Meditation on Matthew 4:1-11
March 5, 2017
Merritt Island Presbyterian Church
Then Jesus was led up by the Spirit into the wilderness to be tempted by the devil. 2 He fasted forty days and forty nights, and afterwards he was famished. 3 The tempter came and said to him, “If you are the Son of God, command these stones to become loaves of bread.” 4 But he answered, “It is written, ‘One does not live by bread alone, but by every word that comes from the mouth of God.’” 5 Then the devil took him to the holy city and placed him on the pinnacle of the temple, 6 saying to him, “If you are the Son of God, throw yourself down; for it is written, ‘He will command his angels concerning you,’ and ‘On their hands they will bear you up, so that you will not dash your foot against a stone.’” 7 Jesus said to him, “Again it is written, ‘Do not put the Lord your God to the test.’” 8 Again, the devil took him to a very high mountain and showed him all the kingdoms of the world and their splendor; 9 and he said to him, “All these I will give you, if you will fall down and worship me.” 10 Jesus said to him, “Away with you, Satan! For it is written, ‘Worship the Lord your God, and serve only him.’ 11 Then the devil left him, and suddenly angels came and waited on him.
We had such a great turnout for our Church Work Day yesterday! With at least 30 volunteers, Herb said it was the largest number of participants for a Church Work Day that he can remember. He was wearing a cap with a C on it for Chicago Cubs, but Debra, who must have put in at least 30 hours of calling and organizing teams of volunteers before yesterday’s event, says the “C” stands for “CHEERLEADER.” His job was to walk around and lift everyone up with his kind remarks and gentle sense of humor.
On Saturday, beginning at 8 a.m., workers painted walls and fences, power-washed walls and walks, dug up plants and planted new ones, and weeded and pruned back what was overgrown. When I arrived around 9:30, folks were climbing ladders to hop on the roof to make repairs and to cut down large tree limbs, hanging over parking areas.
One guy, perched confidently on a tree limb overhead invited me to “come on up!” He seemed quite at home on his tree limb, as did the others working with him, filling up the back of a red pick up truck.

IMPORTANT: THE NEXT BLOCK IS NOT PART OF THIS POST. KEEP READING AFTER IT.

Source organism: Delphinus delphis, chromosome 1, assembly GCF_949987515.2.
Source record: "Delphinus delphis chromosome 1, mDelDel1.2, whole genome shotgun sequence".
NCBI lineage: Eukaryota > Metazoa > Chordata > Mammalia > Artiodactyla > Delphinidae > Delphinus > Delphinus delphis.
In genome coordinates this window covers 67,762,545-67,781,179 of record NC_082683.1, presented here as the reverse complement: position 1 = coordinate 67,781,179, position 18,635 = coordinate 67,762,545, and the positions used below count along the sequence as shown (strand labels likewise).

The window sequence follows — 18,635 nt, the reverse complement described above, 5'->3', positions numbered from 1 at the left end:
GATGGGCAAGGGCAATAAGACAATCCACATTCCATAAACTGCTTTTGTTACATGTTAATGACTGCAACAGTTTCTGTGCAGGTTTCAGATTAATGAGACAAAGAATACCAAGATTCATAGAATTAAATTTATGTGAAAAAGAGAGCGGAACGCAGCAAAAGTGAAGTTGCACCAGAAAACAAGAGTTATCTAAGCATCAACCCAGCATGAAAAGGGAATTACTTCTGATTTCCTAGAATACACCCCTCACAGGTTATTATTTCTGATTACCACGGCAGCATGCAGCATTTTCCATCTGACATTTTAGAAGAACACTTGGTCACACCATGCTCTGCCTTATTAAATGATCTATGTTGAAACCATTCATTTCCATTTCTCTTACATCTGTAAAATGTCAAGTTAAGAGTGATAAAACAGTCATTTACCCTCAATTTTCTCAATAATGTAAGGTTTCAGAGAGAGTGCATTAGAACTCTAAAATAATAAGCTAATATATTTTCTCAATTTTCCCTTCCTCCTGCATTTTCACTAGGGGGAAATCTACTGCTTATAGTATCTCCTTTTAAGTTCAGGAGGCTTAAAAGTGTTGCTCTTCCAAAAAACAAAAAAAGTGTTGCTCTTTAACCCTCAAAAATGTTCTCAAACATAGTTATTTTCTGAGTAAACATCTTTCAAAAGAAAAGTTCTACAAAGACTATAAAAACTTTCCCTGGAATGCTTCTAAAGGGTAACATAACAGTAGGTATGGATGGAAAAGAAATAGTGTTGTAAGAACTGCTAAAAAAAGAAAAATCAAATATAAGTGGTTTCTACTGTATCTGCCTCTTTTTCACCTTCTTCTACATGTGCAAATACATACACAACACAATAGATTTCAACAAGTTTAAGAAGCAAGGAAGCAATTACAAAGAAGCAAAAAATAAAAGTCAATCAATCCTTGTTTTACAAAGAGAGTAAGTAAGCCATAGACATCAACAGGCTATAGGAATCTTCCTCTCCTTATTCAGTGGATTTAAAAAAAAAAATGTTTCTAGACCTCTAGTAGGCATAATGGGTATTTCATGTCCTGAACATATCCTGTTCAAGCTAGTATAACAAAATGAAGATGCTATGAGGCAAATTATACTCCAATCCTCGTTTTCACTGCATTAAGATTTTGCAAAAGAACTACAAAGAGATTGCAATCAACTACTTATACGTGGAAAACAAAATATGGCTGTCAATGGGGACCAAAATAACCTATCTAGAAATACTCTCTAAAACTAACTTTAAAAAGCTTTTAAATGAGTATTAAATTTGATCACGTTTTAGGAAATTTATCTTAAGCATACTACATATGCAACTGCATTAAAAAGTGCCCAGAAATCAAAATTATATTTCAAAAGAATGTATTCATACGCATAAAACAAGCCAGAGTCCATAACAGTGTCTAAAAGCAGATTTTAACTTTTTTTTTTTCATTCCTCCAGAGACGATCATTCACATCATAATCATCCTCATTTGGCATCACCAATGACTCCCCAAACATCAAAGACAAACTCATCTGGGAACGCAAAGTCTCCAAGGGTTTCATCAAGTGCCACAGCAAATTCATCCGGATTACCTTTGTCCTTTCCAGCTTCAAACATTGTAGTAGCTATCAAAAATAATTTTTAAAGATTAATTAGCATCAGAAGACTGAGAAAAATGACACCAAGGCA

What a great time of fellowship it was! It was the perfect way to start off the first weekend in Lent.
People walking or driving by took notice of the commotion outside the church–cars and trucks parked all over the grass, the noise and smoke of power tools mingled with talking and laughter. They must have wondered, “What’s going on with the Presbyterians today?”
We look inward and reach outward in the season of Lent that has just begun. We examine our hearts and lives to see how we might be more faithful to God’s call. We are also reminded of how much we need God’s grace and unconditional love!
The word Lent comes from the Middle English word “lente” meaning springtime and from the Old English word meaning “to lengthen” as in the lengthening of daylight hours in spring. In the early church, Lent became the name for the 40 weekdays before Easter, beginning with Ash Wednesday. This was a time when new converts would study the faith in preparation for baptism the night before Easter. It was a time of penitence for those already baptized and to make a sacrifice, such as giving up meat, in honor of the Lord’s 40-day fast, when the Spirit led Him into the wilderness to be with God–and be tempted by the devil. Some traditional folks still observe Lent by giving up something pleasurable to eat.
In the past few years, Presbyterians have been challenged to observe the holy season differently than just giving up a food that we enjoy. Donald McKim writes in a 2015 article in Call to Worship of other possibilities for Lenten spiritual practices. We could, instead, give up something that is more harmful to us and the Church, such as negative attitudes and bad habits. Then, add on something new that IS good– new attitudes and practices, new friendships, and new ways of serving in our churches and communities. “We never know,” McKim says, “what the insights and prompting of the Holy Spirit will provide!”
The important thing is that the spiritual practices of giving up and adding on– whatever they might be, should bring us nearer to the Lord, and build on our relationships with others. Others should see God’s grace in us. Others should experience God’s love.
The “40 days and nights” in our gospel reading today connects our Savior’s story–and the New Covenant God offers to all in Jesus Christ– to the Hebrew Bible. While the rain coming down for “40 Days and 40 nights” in the Noah’s Ark account is the first incidence of that phrase (Gen. 7:4, 12:16; 9:8-16)